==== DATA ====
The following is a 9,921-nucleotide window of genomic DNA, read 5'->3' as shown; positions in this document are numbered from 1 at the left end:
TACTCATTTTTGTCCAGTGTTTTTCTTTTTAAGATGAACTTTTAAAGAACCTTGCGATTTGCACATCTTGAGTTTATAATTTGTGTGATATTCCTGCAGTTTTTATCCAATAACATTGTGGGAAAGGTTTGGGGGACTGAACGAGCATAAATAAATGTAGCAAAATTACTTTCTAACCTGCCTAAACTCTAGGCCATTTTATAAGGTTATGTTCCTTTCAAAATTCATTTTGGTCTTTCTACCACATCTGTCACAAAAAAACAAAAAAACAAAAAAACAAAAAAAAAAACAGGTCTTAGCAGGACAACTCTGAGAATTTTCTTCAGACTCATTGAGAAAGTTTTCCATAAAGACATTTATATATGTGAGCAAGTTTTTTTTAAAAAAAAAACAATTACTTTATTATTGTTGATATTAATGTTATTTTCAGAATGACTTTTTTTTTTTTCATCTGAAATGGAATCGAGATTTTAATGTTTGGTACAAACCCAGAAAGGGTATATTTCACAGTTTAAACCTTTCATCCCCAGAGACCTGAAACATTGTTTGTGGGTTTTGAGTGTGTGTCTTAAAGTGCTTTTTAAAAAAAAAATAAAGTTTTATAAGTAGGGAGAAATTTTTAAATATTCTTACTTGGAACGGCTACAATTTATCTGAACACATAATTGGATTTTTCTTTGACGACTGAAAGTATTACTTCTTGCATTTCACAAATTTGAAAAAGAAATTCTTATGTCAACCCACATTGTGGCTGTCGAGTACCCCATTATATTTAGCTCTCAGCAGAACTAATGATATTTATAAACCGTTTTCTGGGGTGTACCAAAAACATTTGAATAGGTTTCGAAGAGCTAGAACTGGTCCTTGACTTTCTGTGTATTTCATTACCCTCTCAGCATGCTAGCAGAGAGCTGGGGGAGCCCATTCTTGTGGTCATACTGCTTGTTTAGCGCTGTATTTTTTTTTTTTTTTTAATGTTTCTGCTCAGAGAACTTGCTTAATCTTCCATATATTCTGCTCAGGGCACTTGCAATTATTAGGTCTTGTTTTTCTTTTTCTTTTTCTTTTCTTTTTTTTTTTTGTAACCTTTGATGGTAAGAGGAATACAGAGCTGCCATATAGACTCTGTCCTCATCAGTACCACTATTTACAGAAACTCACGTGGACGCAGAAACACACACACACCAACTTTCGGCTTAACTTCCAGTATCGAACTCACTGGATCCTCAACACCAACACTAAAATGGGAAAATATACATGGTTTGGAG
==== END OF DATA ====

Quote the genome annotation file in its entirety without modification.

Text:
The following is a 9,921-nucleotide window of genomic DNA, read 5'->3' as shown; positions in this document are numbered from 1 at the left end:
TACTCATTTTTGTCCAGTGTTTTTCTTTTTAAGATGAACTTTTAAAGAACCTTGCGATTTGCACATCTTGAGTTTATAATTTGTGTGATATTCCTGCAGTTTTTATCCAATAACATTGTGGGAAAGGTTTGGGGGACTGAACGAGCATAAATAAATGTAGCAAAATTACTTTCTAACCTGCCTAAACTCTAGGCCATTTTATAAGGTTATGTTCCTTTCAAAATTCATTTTGGTCTTTCTACCACATCTGTCACAAAAAAACAAAAAAACAAAAAAACAAAAAAAAAAACAGGTCTTAGCAGGACAACTCTGAGAATTTTCTTCAGACTCATTGAGAAAGTTTTCCATAAAGACATTTATATATGTGAGCAAGTTTTTTTTAAAAAAAAAACAATTACTTTATTATTGTTGATATTAATGTTATTTTCAGAATGACTTTTTTTTTTTTCATCTGAAATGGAATCGAGATTTTAATGTTTGGTACAAACCCAGAAAGGGTATATTTCACAGTTTAAACCTTTCATCCCCAGAGACCTGAAACATTGTTTGTGGGTTTTGAGTGTGTGTCTTAAAGTGCTTTTTAAAAAAAAAATAAAGTTTTATAAGTAGGGAGAAATTTTTAAATATTCTTACTTGGAACGGCTACAATTTATCTGAACACATAATTGGATTTTTCTTTGACGACTGAAAGTATTACTTCTTGCATTTCACAAATTTGAAAAAGAAATTCTTATGTCAACCCACATTGTGGCTGTCGAGTACCCCATTATATTTAGCTCTCAGCAGAACTAATGATATTTATAAACCGTTTTCTGGGGTGTACCAAAAACATTTGAATAGGTTTCGAAGAGCTAGAACTGGTCCTTGACTTTCTGTGTATTTCATTACCCTCTCAGCATGCTAGCAGAGAGCTGGGGGAGCCCATTCTTGTGGTCATACTGCTTGTTTAGCGCTGTATTTTTTTTTTTTTTTTAATGTTTCTGCTCAGAGAACTTGCTTAATCTTCCATATATTCTGCTCAGGGCACTTGCAATTATTAGGTCTTGTTTTTCTTTTTCTTTTTCTTTTCTTTTTTTTTTTTGTAACCTTTGATGGTAAGAGGAATACAGAGCTGCCATATAGACTCTGTCCTCATCAGTACCACTATTTACAGAAACTCACGTGGACGCAGAAACACACACACACCAACTTTCGGCTTAACTTCCAGTATCGAACTCACTGGATCCTCAACACCAACACTAAAATGGGAAAATATACATGGTTTGGAG